The CIA of Social Media is Watching You!

SpyingWe’ve all been warned to be careful about what we post online because employers may look up job candidates on Google, but now it’s official: the Federal Trade Commission has approved the actions of Social Intelligence Corporation, a start-up that screens and monitors your actions on the Internet. Now, your typical background check may involve a social media background check, in addition to criminal and credit background checks.

Furthermore, companies can hire Social Intelligence to keep tabs on you throughout your stay in a position; some of their clients are in the Fortune 500, and health and education sectors. No matter how hard you work, you could be booted if they find evidence of incriminating activity online.

Mario Armstrong, tech and digital lifestyle expert, shares Facebook privacy tips on CNN American Morning to help you stay on top of your social media profile:

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Now’s the Time to Take Stock

Chief Operations Officer of Social Intelligence Geoffrey Andrews has confirmed with Forbes that around 5 to 20% of all job applicants they handle have incriminating information on the Internet. This percentage is higher for youth who typically have more of an Internet presence.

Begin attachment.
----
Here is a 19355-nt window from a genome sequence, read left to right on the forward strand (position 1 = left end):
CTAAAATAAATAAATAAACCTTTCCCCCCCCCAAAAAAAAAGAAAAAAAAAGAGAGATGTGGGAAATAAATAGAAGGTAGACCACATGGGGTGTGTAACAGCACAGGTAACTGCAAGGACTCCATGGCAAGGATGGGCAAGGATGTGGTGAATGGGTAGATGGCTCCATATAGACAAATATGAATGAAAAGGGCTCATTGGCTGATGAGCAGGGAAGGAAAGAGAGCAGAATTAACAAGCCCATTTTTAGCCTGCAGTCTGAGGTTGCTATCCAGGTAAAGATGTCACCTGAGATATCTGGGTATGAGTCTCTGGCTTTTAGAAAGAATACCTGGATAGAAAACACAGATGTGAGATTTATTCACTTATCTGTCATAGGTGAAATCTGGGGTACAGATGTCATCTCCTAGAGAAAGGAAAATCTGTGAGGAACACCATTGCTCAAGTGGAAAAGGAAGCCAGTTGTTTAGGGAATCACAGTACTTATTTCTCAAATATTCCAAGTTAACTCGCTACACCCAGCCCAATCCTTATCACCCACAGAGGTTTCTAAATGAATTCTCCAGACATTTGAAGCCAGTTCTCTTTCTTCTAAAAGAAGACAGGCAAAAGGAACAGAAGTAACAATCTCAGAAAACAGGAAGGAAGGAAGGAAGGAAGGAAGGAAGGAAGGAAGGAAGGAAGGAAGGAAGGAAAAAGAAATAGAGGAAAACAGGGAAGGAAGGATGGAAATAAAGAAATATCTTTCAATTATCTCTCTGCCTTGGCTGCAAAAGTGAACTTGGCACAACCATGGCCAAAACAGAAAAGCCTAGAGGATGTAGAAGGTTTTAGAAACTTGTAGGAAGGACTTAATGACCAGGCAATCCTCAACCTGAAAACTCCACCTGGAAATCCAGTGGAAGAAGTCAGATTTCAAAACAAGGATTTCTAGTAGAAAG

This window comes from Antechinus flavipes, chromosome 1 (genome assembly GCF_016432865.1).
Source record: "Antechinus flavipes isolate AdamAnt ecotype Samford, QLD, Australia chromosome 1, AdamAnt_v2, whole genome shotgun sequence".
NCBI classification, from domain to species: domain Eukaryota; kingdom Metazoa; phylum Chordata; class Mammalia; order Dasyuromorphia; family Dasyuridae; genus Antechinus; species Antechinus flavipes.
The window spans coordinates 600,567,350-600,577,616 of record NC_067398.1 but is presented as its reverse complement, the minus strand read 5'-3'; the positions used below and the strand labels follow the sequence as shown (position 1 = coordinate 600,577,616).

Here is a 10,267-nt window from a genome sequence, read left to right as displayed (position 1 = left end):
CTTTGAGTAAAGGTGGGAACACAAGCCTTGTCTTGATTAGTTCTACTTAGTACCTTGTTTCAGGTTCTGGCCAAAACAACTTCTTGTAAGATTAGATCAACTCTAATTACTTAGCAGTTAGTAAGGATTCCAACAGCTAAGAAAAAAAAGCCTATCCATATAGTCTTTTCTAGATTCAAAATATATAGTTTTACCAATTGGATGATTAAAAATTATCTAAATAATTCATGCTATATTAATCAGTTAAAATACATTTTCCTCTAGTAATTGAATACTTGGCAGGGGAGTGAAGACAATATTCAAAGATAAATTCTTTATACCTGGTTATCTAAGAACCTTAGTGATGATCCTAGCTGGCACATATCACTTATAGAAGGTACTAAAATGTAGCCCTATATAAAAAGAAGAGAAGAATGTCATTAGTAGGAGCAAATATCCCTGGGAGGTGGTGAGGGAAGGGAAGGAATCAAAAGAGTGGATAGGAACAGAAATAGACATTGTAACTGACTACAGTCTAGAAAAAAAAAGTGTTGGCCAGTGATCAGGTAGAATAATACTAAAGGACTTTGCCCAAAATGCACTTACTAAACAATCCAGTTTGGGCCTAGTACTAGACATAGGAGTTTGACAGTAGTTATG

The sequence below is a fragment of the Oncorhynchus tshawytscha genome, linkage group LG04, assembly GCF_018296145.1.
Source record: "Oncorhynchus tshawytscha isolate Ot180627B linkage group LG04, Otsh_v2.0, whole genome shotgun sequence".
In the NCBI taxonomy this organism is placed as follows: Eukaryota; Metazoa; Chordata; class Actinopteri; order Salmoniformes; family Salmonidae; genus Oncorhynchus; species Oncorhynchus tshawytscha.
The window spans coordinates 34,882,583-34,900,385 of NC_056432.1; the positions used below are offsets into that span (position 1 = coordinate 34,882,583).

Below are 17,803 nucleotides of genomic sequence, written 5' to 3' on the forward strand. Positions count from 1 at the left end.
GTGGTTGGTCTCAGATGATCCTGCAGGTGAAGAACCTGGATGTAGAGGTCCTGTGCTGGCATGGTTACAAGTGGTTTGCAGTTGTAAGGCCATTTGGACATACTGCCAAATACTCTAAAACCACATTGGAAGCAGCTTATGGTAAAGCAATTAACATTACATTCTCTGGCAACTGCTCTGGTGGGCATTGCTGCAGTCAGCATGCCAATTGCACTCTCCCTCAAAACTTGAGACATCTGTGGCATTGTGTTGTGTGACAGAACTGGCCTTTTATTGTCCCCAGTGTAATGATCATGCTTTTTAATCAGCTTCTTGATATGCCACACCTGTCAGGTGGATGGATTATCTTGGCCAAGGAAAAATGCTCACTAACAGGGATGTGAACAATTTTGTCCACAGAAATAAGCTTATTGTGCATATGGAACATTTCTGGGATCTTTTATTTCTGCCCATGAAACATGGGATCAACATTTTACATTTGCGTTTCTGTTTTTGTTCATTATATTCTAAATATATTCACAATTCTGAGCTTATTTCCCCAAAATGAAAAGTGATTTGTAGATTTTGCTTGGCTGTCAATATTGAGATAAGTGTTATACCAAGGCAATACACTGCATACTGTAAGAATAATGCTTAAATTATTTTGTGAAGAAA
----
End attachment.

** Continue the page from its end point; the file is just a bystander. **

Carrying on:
The company not only looks for provocative or embarrassing drug- and alcohol-related party photos, but also checks if you disclose private company information, sell the company’s products illegally, bash on the company or fight with employees.

Social Intelligence has made Internet monitoring more standardized and long-term, supported by improved technology that can track online names and pseudonyms as well. If you’ve shoo-shooed the idea of cleaning up your online presence, now is the time to be more conscious of what you do online that may threaten your job. You’re not going to slip by anymore because anything publicly available on the Internet is fair game.

What NOT to Do

Forbes contributor, Kashmir Hill, received three examples from real Social Intelligence reports that lead to dismissals of job candidates:

  1. On Hi5, a job applicant holds a rifle, handgun and sword while drinking alcohol.
  2. A job applicant “Likes” a Facebook group that apparently shows racist tendencies. The group is entitled, “I should not have to press 1 for English. We are in the United States, learn the language!”
  3. A job applicant illegally seeks oxycontin, a heroin-like drug, on Craigslist.

There’s a Good Side to All of This

The positive aspect about this new arrangement is that Social Intelligence also seeks to protect you. They prevent employment discrimination ensuring that race, religion and sexuality are not included in reports. At one point, Social Intelligence even refused to work with a Colorado company that asked for information on their employees’ sexual orientation.